The Owl, by Marjory Caine

This poem by our member Marjory Caine was selected and published in Folio #73 in 2019.

The Owl

Bones hollow, lighten;
pinions pierce wrinkled skin
and you are startled
by this other you:

this older athene noctua
whose eyes are hooded.

In silence, you open up your wings,
catch air and lift;
glide along pathways, quartering;
track up the side of a ripe field.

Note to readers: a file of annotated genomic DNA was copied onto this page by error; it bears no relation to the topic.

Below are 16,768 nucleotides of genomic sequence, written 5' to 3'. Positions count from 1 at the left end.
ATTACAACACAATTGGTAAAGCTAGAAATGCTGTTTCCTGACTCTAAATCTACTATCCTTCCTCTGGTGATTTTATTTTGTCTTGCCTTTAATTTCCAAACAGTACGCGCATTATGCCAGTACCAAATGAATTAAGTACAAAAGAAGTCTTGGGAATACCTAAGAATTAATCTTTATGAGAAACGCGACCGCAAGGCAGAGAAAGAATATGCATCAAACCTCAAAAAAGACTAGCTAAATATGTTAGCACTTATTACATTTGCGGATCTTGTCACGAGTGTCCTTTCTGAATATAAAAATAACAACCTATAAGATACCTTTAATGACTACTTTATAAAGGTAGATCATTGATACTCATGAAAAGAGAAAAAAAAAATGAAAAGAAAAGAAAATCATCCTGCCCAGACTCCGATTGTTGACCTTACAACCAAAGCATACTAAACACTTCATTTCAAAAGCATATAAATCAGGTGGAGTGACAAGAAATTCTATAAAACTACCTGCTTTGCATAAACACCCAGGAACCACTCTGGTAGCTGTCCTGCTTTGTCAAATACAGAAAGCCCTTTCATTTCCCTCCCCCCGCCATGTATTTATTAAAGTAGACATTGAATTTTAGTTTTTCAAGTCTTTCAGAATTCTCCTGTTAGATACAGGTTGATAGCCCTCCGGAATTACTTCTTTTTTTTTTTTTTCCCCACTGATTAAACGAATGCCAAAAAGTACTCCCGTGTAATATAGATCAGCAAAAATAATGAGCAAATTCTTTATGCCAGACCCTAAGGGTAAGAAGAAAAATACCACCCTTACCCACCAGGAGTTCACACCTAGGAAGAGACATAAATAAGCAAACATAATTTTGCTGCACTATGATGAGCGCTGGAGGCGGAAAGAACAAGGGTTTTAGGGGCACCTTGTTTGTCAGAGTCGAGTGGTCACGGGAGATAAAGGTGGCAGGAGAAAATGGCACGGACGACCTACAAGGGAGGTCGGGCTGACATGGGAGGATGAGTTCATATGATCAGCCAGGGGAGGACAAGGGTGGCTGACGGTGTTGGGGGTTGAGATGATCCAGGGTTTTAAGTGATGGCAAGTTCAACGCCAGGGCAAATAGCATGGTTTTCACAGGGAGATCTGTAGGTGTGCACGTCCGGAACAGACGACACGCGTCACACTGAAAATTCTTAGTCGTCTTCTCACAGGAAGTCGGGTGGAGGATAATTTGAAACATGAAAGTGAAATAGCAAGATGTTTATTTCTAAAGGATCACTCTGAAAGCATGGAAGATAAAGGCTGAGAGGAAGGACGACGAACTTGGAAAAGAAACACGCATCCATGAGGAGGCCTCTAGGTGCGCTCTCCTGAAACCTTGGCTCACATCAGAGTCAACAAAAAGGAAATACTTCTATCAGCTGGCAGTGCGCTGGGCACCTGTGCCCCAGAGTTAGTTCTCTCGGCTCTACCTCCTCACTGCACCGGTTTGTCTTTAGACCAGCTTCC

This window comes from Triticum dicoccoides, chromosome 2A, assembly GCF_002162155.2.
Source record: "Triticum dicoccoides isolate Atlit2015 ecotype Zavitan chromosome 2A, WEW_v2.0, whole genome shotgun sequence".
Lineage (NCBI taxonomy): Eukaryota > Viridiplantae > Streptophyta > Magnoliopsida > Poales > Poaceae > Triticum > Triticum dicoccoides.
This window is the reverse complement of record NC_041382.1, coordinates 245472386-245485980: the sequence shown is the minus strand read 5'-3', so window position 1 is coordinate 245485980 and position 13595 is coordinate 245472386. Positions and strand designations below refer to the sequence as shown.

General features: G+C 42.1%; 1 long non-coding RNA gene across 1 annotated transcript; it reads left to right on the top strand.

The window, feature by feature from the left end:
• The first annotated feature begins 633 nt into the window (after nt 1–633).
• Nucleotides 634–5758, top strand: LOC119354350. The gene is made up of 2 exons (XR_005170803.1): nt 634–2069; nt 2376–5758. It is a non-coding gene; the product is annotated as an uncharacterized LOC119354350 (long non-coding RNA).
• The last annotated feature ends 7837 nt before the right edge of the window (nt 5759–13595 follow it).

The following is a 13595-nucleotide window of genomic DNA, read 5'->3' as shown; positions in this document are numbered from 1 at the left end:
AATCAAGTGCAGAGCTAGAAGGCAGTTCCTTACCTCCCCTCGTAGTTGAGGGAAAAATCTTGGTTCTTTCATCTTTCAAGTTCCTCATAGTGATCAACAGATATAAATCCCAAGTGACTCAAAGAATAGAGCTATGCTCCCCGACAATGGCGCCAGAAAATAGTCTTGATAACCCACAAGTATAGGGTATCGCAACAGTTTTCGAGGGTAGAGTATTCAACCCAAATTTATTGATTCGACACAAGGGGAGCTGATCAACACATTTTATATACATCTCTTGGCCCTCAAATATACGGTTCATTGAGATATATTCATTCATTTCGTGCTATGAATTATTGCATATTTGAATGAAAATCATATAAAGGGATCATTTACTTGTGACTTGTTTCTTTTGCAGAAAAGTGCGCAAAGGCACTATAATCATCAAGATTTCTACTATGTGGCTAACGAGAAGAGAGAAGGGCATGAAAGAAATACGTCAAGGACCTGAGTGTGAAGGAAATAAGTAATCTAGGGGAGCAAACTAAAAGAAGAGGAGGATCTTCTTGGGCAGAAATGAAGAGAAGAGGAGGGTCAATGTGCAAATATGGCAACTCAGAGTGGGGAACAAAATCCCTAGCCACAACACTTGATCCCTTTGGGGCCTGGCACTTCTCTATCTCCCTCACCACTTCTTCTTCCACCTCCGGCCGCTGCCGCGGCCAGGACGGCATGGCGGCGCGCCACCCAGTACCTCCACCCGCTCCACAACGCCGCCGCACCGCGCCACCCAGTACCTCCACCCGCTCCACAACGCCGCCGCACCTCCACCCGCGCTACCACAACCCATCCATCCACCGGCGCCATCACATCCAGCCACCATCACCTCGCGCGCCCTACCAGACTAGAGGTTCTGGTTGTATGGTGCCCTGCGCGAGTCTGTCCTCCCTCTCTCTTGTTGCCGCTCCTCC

You listen for location,
turn your head and observe, discount
what you know to be fur and bones.

You wait for the coming together
of sound and sight.

Aiming for your target
you accept that you might miss,
your victim
slip away in the undergrowth.

But also that sometimes
you’ll feast
on the flesh of the young.

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